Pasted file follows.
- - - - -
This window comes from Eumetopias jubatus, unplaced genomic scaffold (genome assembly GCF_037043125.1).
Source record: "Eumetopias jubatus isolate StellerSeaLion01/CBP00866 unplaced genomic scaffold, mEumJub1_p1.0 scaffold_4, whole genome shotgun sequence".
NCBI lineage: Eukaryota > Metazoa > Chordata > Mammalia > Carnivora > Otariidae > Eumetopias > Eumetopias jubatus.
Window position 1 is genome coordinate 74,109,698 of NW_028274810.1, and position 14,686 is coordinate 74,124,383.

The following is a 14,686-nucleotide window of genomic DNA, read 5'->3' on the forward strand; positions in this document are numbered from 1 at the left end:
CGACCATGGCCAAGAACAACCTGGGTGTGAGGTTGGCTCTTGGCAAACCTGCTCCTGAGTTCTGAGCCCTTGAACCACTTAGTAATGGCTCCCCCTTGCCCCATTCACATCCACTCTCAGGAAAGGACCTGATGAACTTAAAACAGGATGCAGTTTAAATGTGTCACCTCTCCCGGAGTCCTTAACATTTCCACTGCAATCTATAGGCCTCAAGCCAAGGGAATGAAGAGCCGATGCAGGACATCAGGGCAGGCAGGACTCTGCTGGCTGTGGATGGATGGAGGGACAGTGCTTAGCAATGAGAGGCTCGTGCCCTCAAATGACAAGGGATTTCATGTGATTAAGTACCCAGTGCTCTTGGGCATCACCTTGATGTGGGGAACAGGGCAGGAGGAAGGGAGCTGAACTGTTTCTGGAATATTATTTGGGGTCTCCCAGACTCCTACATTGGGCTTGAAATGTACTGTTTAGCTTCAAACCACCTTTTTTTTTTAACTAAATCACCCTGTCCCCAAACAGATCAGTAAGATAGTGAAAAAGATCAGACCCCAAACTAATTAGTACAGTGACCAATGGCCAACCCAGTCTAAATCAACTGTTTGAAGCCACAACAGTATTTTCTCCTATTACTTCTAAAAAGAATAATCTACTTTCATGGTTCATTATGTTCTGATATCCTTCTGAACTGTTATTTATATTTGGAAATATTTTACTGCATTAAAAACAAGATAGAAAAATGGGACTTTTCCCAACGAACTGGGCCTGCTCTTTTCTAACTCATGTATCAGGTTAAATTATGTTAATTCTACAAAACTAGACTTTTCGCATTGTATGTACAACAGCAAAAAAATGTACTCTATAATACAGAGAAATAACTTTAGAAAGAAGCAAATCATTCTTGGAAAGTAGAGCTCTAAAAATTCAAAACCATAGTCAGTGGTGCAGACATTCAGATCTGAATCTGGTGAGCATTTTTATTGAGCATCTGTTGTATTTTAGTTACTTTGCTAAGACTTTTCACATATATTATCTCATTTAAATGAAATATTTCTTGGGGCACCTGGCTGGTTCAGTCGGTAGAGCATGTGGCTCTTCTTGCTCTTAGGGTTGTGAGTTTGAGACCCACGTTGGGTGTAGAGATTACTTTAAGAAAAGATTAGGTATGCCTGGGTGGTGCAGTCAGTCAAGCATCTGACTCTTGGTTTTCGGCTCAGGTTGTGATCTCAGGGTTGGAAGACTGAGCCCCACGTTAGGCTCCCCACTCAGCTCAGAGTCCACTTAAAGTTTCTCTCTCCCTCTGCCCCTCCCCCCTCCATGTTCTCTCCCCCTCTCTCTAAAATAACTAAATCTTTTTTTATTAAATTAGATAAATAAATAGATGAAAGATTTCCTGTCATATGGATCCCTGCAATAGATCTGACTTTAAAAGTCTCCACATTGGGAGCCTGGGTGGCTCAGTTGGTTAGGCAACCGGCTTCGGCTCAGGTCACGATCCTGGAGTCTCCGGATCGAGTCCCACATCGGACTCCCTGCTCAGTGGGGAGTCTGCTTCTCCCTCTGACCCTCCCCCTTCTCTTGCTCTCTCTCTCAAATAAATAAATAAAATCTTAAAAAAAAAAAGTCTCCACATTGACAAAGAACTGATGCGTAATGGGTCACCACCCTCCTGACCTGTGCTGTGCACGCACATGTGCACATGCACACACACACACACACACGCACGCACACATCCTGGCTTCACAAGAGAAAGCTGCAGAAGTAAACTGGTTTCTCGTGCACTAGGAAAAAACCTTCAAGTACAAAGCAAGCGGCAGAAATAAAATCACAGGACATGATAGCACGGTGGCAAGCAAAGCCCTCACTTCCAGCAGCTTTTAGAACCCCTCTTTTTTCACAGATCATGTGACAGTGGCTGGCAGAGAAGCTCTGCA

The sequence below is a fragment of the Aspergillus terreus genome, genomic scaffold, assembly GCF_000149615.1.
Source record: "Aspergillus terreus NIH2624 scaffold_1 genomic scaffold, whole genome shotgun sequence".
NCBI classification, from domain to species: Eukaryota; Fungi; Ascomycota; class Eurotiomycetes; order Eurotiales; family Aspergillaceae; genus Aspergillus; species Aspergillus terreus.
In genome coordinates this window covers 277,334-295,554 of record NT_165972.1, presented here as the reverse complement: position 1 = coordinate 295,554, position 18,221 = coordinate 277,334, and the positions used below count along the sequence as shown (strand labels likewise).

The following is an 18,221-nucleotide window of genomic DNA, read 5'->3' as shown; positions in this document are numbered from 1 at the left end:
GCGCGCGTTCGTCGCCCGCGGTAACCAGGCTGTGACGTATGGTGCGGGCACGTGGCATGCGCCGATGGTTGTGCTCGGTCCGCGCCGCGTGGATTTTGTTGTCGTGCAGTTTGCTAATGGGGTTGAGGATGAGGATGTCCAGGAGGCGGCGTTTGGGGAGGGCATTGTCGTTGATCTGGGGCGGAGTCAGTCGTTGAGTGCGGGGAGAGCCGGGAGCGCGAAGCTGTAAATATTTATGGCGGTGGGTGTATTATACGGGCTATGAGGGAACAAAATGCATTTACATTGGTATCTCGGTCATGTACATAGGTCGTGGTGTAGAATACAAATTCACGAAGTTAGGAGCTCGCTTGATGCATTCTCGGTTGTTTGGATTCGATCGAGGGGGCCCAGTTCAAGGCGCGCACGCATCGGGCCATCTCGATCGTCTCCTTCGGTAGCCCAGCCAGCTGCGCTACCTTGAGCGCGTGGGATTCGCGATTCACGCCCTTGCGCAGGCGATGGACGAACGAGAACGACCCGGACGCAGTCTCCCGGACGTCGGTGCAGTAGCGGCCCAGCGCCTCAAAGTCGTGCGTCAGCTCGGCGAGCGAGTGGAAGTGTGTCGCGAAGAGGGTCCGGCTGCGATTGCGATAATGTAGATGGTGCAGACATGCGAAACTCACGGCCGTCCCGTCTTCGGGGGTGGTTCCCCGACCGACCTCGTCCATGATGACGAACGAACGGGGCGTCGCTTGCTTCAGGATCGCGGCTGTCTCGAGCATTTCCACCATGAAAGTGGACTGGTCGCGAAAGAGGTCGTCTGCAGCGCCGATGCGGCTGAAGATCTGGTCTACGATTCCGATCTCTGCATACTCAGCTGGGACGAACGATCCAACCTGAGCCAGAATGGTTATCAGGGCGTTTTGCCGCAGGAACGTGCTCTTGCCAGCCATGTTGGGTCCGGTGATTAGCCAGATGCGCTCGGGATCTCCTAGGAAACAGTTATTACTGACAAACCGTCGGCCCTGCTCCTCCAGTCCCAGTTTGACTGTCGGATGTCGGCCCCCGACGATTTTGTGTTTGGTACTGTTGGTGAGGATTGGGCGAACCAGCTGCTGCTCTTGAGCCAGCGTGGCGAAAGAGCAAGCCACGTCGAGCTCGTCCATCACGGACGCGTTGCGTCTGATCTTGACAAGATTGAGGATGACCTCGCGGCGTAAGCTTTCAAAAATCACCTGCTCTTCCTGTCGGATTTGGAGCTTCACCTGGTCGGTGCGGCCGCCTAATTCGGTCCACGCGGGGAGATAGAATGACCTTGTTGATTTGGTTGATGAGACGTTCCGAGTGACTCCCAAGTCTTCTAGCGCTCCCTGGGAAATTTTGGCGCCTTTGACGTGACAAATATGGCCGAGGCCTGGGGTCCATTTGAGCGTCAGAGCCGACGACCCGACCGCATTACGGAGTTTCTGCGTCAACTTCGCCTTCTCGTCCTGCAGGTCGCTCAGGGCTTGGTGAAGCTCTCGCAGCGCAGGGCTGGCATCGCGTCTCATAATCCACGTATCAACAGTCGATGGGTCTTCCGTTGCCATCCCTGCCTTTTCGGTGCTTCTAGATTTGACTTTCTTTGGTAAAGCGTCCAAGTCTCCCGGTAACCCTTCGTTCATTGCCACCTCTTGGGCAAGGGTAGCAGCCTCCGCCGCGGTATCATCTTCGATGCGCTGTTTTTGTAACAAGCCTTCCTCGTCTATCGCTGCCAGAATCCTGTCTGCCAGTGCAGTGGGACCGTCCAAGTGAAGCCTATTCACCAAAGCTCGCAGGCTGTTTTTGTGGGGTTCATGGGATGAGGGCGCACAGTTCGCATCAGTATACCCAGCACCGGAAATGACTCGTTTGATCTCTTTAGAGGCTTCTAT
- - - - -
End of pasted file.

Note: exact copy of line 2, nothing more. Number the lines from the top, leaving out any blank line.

Source record: "Eumetopias jubatus isolate StellerSeaLion01/CBP00866 unplaced genomic scaffold, mEumJub1_p1.0 scaffold_4, whole genome shotgun sequence".